Local time: 6 minutes 22 seconds behind CET East-West expansion: 45 km North-south expansion: 38 km Population 3 292 400 Largest lake: Großer Müggelsee Longest River Spree 45,1 km Highest building TV Tower 368 m
Berlin is so green! There seem to be trees in every street. List with parks in Berlin
Winters in Berlin are gray…
In winter, Berlin tends to feel particularly grey, standing on a grey River Spree under a grey sky. This makes the change that just a few rays of sunshine bring to the city even more remarkable. That’s when the people of Berlin spend as much of their time as possible outside – catching some sun at the Maybachufer (the canal shore) or on the patio of one of numerous bars and restaurants ...
HOW BERLIN IMPRESSES TOURISTS… People are drinking beer on public transport
Strictly speaking the consumption of alcohol is prohibited on metro carriages – just as it is in many other cities. Most public transport patrons, however, do not obey this particular law. BVG, the company running the Berlin public transport, is talking about enforcing the photos: rules more strictly…but so they have been for years. DEARSOUVENIR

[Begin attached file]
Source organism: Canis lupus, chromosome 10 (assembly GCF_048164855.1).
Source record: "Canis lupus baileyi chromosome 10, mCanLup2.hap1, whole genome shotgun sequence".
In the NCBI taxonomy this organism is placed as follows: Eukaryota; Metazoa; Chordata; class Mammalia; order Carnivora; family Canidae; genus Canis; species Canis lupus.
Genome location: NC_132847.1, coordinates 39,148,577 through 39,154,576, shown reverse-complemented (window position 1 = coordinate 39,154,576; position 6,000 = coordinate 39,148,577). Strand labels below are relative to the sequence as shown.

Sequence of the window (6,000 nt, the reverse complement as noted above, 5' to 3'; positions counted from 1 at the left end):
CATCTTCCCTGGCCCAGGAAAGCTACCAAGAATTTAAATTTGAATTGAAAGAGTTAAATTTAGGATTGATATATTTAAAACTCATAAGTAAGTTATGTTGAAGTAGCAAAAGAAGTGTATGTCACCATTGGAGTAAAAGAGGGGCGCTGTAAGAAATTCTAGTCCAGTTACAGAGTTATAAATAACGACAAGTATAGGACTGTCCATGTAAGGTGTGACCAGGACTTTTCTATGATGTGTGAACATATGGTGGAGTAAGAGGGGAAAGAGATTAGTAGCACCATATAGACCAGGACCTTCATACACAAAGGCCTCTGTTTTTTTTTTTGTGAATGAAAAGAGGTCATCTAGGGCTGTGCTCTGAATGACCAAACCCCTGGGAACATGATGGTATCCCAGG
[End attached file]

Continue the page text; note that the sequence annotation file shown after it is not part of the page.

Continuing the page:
MOST POPULAR SOUVENIRS PIECES OF BERLIN WALL Still popular with tourists they are not a recommended Dearsouvenir – it’s nearly impossible to prove authenticity!
TV tower motifs Berlin bear A ubiquitous sight throughout the city: We suggest opting for a Buddy Bear (a porcelain one from KPM) or a humorous cork stamp set.
No other building in Berlin has captured more designers‘ inspirations: The TV tower on Alexanderplatz. You’ll find candles, bottle openers, fabric, and baby rattles bearing its likeness.
Bottle opener with television tower
PARLIAMENT MOTIFS Dome - Umbrella
Brandenburg gate motifs Monument-shaped souvenirs may not be to everybody’s taste, but we think this Brandenburg Gate brush has definite merit.
Brandenburg Gate brush
LITTLE TRAFFIC LIGHT MEN Berlin natives might roll their eyes at them but they are a favourite with tourists: Ampelmännchen ("little traffic light men")!
from the Ampelmann webshop
MEDALS FROM FORMER GDR Popular Checkpoint Charlie souvenirs but definitely fake and not a Dearsouvenirworthy option!
All of this issues‘ tips
and much much more can also be found
in the Dearsouvenir
smartphone app – an
ideal companion when you’re out and about hunting of gifts.